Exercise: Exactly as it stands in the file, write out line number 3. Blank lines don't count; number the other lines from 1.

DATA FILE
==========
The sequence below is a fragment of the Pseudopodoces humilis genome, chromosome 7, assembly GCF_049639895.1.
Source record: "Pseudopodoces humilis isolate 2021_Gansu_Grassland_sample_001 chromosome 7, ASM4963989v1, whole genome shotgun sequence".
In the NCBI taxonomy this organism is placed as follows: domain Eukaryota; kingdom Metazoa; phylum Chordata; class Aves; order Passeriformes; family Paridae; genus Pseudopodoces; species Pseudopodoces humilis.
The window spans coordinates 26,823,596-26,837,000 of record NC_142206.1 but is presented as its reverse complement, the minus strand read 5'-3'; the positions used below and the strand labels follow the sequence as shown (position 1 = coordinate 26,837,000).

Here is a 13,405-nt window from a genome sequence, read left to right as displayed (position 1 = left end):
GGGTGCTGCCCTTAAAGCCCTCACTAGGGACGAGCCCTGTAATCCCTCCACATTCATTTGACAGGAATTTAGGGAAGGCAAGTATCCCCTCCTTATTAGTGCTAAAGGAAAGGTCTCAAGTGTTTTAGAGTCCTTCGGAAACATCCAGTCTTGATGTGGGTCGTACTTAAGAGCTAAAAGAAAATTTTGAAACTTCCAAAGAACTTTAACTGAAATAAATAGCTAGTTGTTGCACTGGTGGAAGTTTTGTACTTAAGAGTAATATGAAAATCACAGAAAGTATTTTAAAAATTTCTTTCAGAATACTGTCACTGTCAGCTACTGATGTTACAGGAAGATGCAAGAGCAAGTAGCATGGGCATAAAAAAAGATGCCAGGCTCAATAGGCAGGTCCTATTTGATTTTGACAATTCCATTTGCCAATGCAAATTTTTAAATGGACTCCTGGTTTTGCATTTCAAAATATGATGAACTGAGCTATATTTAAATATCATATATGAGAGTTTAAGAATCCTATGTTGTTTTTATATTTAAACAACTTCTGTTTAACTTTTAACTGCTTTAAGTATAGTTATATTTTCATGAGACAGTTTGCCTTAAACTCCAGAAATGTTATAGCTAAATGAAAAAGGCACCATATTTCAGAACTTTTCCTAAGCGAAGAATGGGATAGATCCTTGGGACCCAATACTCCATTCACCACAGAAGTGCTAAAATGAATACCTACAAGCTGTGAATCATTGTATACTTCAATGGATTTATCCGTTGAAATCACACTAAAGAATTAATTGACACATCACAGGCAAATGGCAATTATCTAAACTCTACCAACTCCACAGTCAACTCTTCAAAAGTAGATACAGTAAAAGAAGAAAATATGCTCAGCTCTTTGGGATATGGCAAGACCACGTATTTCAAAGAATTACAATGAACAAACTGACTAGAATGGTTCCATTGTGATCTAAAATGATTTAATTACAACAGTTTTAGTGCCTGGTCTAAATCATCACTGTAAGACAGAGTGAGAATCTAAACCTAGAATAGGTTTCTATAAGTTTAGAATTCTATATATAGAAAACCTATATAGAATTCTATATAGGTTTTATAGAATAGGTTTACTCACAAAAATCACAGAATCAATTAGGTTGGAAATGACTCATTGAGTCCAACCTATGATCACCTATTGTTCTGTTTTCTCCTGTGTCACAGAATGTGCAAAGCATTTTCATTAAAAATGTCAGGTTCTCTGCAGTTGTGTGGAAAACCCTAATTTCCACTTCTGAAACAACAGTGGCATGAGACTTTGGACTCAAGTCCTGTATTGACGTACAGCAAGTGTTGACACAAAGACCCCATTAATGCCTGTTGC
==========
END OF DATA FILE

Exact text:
In the NCBI taxonomy this organism is placed as follows: domain Eukaryota; kingdom Metazoa; phylum Chordata; class Aves; order Passeriformes; family Paridae; genus Pseudopodoces; species Pseudopodoces humilis.